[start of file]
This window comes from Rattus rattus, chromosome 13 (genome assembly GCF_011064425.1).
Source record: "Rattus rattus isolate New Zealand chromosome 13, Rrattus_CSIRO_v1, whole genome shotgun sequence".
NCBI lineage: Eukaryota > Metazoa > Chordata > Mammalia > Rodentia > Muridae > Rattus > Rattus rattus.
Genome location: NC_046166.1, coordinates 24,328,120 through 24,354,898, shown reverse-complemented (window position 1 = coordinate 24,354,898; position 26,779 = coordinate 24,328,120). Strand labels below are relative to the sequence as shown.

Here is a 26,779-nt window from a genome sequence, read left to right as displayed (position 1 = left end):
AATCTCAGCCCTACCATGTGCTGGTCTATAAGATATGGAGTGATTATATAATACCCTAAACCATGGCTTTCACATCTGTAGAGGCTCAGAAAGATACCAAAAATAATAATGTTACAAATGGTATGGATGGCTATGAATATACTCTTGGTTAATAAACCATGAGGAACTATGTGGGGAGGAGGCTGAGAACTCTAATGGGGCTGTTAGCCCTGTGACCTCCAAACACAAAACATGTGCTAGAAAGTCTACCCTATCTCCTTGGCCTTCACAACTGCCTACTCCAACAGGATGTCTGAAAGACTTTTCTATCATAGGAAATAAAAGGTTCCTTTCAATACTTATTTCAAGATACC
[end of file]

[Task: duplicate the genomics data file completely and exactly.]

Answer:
This window comes from Rattus rattus, chromosome 13 (genome assembly GCF_011064425.1).
Source record: "Rattus rattus isolate New Zealand chromosome 13, Rrattus_CSIRO_v1, whole genome shotgun sequence".
NCBI lineage: Eukaryota > Metazoa > Chordata > Mammalia > Rodentia > Muridae > Rattus > Rattus rattus.
Genome location: NC_046166.1, coordinates 24,328,120 through 24,354,898, shown reverse-complemented (window position 1 = coordinate 24,354,898; position 26,779 = coordinate 24,328,120). Strand labels below are relative to the sequence as shown.

Here is a 26,779-nt window from a genome sequence, read left to right as displayed (position 1 = left end):
AATCTCAGCCCTACCATGTGCTGGTCTATAAGATATGGAGTGATTATATAATACCCTAAACCATGGCTTTCACATCTGTAGAGGCTCAGAAAGATACCAAAAATAATAATGTTACAAATGGTATGGATGGCTATGAATATACTCTTGGTTAATAAACCATGAGGAACTATGTGGGGAGGAGGCTGAGAACTCTAATGGGGCTGTTAGCCCTGTGACCTCCAAACACAAAACATGTGCTAGAAAGTCTACCCTATCTCCTTGGCCTTCACAACTGCCTACTCCAACAGGATGTCTGAAAGACTTTTCTATCATAGGAAATAAAAGGTTCCTTTCAATACTTATTTCAAGATACC